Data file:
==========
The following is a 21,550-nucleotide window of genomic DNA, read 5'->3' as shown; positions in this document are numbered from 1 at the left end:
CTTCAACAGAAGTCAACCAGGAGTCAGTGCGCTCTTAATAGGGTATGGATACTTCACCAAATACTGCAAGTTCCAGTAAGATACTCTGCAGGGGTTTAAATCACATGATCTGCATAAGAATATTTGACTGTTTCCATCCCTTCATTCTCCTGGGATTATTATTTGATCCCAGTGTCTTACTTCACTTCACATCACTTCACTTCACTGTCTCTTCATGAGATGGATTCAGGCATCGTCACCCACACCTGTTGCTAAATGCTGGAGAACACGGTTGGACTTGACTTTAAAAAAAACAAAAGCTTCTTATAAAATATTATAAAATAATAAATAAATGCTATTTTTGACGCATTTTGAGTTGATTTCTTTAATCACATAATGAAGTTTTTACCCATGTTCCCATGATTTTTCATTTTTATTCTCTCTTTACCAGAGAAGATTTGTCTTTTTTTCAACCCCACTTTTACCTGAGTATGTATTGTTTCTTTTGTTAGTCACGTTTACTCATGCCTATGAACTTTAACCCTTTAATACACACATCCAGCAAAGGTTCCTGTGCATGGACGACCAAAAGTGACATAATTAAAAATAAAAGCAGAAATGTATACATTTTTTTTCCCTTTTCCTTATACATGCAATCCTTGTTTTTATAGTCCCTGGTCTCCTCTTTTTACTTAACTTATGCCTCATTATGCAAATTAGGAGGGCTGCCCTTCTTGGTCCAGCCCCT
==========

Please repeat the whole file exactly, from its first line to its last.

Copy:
The following is a 21,550-nucleotide window of genomic DNA, read 5'->3' as shown; positions in this document are numbered from 1 at the left end:
CTTCAACAGAAGTCAACCAGGAGTCAGTGCGCTCTTAATAGGGTATGGATACTTCACCAAATACTGCAAGTTCCAGTAAGATACTCTGCAGGGGTTTAAATCACATGATCTGCATAAGAATATTTGACTGTTTCCATCCCTTCATTCTCCTGGGATTATTATTTGATCCCAGTGTCTTACTTCACTTCACATCACTTCACTTCACTGTCTCTTCATGAGATGGATTCAGGCATCGTCACCCACACCTGTTGCTAAATGCTGGAGAACACGGTTGGACTTGACTTTAAAAAAAACAAAAGCTTCTTATAAAATATTATAAAATAATAAATAAATGCTATTTTTGACGCATTTTGAGTTGATTTCTTTAATCACATAATGAAGTTTTTACCCATGTTCCCATGATTTTTCATTTTTATTCTCTCTTTACCAGAGAAGATTTGTCTTTTTTTCAACCCCACTTTTACCTGAGTATGTATTGTTTCTTTTGTTAGTCACGTTTACTCATGCCTATGAACTTTAACCCTTTAATACACACATCCAGCAAAGGTTCCTGTGCATGGACGACCAAAAGTGACATAATTAAAAATAAAAGCAGAAATGTATACATTTTTTTTCCCTTTTCCTTATACATGCAATCCTTGTTTTTATAGTCCCTGGTCTCCTCTTTTTACTTAACTTATGCCTCATTATGCAAATTAGGAGGGCTGCCCTTCTTGGTCCAGCCCCT